And so to Monday, and the journey back home. Not quite as traumatic as the journey up to Birmingham, not least because the sun shone most of the time, and the only shower of rain was thankfully light and brief. However the M25 section of the trip was as hair-raising as usual, especially the stretch from M40 to Heathrow Airport and beyond, which is always a complete nightmare.
On the way, I was in charge of maps and directions, second in command to our Sat-Nav, which is often, frankly useless. Known as NavWoman, she has a pronounced lisp. Anyhoo, whenever we take a wrong turn, which is quite often, she intones:
"Perform a U-turn ath thoon ath pothible"
This is only hilarious for the first few times, mildly amusing for the next few times, then downright irritating forever.
But I digress.
I love them.
I think perhaps I should have been a cartographer but I was always rubbish at Geography so that wasn't really an option. Give me a map, (and if it's Ordnance Survey so much the better,) and I am happy for hours.
So I am always first to volunteer for map-reading duties on long journeys. Britain is a haven of odd place names, and one which particularly caught my eye on our way home was the macabrely named Gallowstree Common, which I imagine must be a spookily eerie blasted heath, with a single twisted tree in the centre of a wasteland, populated by big, black crows.
So, while I pored over my maps, the conversation turned to holidays, in particular our summer holiday, which is still unplanned.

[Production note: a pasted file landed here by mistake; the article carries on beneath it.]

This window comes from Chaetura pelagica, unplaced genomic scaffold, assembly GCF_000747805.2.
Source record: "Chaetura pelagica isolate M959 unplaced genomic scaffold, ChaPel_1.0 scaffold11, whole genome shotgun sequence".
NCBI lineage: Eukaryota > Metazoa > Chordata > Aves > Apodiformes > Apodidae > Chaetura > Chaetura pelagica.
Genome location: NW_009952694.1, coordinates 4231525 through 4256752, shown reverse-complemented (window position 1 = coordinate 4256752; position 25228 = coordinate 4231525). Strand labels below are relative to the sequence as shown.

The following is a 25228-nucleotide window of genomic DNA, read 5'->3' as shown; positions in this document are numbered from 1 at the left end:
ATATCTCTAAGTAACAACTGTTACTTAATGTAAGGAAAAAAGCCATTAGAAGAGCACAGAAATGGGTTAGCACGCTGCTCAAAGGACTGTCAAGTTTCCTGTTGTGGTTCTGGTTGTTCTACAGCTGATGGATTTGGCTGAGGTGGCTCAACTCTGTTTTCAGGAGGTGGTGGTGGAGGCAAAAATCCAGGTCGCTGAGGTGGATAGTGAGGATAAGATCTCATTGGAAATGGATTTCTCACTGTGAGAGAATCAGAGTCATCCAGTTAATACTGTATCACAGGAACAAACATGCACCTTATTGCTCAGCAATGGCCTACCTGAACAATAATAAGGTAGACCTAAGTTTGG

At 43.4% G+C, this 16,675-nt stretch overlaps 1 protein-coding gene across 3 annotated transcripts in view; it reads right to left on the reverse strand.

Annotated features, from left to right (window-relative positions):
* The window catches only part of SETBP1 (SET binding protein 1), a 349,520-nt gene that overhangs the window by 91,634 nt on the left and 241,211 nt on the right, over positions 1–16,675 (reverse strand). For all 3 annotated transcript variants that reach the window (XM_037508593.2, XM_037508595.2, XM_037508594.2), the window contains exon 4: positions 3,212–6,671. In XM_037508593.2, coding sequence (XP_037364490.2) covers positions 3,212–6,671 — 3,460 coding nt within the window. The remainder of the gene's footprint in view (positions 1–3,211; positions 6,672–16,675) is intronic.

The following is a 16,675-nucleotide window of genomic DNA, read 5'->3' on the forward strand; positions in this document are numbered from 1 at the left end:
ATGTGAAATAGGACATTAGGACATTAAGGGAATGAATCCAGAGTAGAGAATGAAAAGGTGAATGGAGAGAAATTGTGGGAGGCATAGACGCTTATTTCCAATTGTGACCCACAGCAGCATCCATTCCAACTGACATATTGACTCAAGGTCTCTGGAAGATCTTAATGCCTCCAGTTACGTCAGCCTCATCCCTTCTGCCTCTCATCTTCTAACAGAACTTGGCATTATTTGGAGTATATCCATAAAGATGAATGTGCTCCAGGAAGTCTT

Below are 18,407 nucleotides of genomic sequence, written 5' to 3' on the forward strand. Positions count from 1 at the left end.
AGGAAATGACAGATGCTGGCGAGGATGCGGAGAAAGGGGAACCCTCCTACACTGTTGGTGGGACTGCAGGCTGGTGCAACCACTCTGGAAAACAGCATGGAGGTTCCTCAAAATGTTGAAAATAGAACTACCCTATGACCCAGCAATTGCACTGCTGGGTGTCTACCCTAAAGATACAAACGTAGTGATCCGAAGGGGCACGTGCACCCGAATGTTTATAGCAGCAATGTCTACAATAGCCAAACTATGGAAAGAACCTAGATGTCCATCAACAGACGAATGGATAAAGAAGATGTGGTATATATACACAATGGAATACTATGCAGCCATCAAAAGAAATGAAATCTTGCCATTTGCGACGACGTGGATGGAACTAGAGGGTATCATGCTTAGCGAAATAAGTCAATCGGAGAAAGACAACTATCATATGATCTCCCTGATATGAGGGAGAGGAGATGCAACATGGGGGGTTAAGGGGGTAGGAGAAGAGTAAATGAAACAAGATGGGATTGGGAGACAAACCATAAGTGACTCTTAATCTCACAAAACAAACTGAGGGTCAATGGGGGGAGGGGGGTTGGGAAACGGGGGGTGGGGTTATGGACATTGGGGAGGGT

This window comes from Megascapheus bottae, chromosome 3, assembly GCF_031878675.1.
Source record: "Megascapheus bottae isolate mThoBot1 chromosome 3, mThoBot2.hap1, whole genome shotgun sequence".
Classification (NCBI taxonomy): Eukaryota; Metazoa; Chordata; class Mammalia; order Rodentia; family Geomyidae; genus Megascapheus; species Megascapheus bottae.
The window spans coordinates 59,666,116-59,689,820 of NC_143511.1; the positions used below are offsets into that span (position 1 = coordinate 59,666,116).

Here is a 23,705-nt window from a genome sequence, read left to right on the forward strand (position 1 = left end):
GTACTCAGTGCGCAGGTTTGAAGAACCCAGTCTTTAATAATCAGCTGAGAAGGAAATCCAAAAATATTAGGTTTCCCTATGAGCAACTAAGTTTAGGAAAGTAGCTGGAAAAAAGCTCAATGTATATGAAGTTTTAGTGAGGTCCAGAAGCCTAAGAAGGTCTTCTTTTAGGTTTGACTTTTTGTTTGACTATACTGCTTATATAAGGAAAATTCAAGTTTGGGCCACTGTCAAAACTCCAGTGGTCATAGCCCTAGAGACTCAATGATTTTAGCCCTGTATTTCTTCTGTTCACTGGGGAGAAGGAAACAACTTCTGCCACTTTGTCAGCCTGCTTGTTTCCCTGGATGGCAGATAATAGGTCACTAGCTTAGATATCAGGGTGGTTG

Personally I favour a trip to the land of my birth and a tour round the Highlands and Islands. This would have to be in June to avoid the plagues of midges which will turn out to eat me alive, but that aside, there are few places in the UK to rival the west coast of Scotland, with its perfect sunsets, unspoilt beaches and jaw-droppingly stunning scenery.
Perfectionist partner is understandably unenthusiastic about the epic journey required to get from the south coast of England, all the way up to the Scottish west coast. So she suggested the West Country, Dorset or Devon where there are some wonderful campsites with sea views, plus the added attraction of clotted cream teas just in case our cholesterol levels fall dangerously low.
Small dog, who is allowed a vote as we are a democratic household, put forward a strong case for holidaying in Barking, which we suggested is probably less exciting than it might sound. Undaunted she then proposed Dog Village, (Yes it does exist. Look it up on Google Maps) which isn't far from Dartmoor and 'Hound of the Baskerville' country. Sensing that a theme was developing, we duly agreed to note her request. Her final suggestion was the rather disgustingly named Lickey End which sounds less like a holiday destination and more like something which would require an emergency visit to the vet. Nevertheless, small dog is entitled to her opinion so it was carefully minuted.
All suggestions will be thoroughly researched and discussed at the next meeting of the aptly named Holiday Enablement And Destination Action Committee (Heartily Endorsed). Maybe we should think of a snappier title..............